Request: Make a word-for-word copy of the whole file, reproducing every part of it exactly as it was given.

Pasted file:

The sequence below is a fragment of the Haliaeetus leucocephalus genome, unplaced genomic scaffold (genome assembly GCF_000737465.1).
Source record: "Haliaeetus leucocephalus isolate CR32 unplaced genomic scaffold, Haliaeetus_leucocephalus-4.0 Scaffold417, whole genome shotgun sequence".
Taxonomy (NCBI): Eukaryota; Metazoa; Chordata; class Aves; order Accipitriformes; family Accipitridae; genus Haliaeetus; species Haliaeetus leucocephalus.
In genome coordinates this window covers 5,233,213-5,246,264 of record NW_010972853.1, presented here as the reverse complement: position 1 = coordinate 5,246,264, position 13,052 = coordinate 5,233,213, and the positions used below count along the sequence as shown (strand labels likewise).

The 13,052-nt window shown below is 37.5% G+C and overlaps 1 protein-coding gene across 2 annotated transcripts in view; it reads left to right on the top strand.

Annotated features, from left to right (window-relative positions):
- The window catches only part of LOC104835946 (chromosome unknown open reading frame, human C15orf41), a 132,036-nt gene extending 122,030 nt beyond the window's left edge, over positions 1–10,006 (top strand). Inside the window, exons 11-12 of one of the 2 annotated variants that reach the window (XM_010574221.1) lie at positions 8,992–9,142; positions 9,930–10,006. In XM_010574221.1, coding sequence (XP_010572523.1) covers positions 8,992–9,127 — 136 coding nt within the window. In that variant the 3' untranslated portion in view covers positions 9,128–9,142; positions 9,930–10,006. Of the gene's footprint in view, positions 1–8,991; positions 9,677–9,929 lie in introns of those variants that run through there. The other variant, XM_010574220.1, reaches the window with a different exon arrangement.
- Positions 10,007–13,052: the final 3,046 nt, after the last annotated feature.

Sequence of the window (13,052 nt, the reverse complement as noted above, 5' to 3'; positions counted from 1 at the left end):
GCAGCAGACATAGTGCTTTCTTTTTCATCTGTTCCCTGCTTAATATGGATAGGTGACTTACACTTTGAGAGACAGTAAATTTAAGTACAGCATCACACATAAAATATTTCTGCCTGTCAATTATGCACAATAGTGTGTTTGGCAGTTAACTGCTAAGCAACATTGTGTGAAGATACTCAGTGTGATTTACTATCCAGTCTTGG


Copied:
The sequence below is a fragment of the Haliaeetus leucocephalus genome, unplaced genomic scaffold (genome assembly GCF_000737465.1).
Source record: "Haliaeetus leucocephalus isolate CR32 unplaced genomic scaffold, Haliaeetus_leucocephalus-4.0 Scaffold417, whole genome shotgun sequence".
Taxonomy (NCBI): Eukaryota; Metazoa; Chordata; class Aves; order Accipitriformes; family Accipitridae; genus Haliaeetus; species Haliaeetus leucocephalus.
In genome coordinates this window covers 5,233,213-5,246,264 of record NW_010972853.1, presented here as the reverse complement: position 1 = coordinate 5,246,264, position 13,052 = coordinate 5,233,213, and the positions used below count along the sequence as shown (strand labels likewise).

The 13,052-nt window shown below is 37.5% G+C and overlaps 1 protein-coding gene across 2 annotated transcripts in view; it reads left to right on the top strand.

Annotated features, from left to right (window-relative positions):
- The window catches only part of LOC104835946 (chromosome unknown open reading frame, human C15orf41), a 132,036-nt gene extending 122,030 nt beyond the window's left edge, over positions 1–10,006 (top strand). Inside the window, exons 11-12 of one of the 2 annotated variants that reach the window (XM_010574221.1) lie at positions 8,992–9,142; positions 9,930–10,006. In XM_010574221.1, coding sequence (XP_010572523.1) covers positions 8,992–9,127 — 136 coding nt within the window. In that variant the 3' untranslated portion in view covers positions 9,128–9,142; positions 9,930–10,006. Of the gene's footprint in view, positions 1–8,991; positions 9,677–9,929 lie in introns of those variants that run through there. The other variant, XM_010574220.1, reaches the window with a different exon arrangement.
- Positions 10,007–13,052: the final 3,046 nt, after the last annotated feature.

Sequence of the window (13,052 nt, the reverse complement as noted above, 5' to 3'; positions counted from 1 at the left end):
GCAGCAGACATAGTGCTTTCTTTTTCATCTGTTCCCTGCTTAATATGGATAGGTGACTTACACTTTGAGAGACAGTAAATTTAAGTACAGCATCACACATAAAATATTTCTGCCTGTCAATTATGCACAATAGTGTGTTTGGCAGTTAACTGCTAAGCAACATTGTGTGAAGATACTCAGTGTGATTTACTATCCAGTCTTGG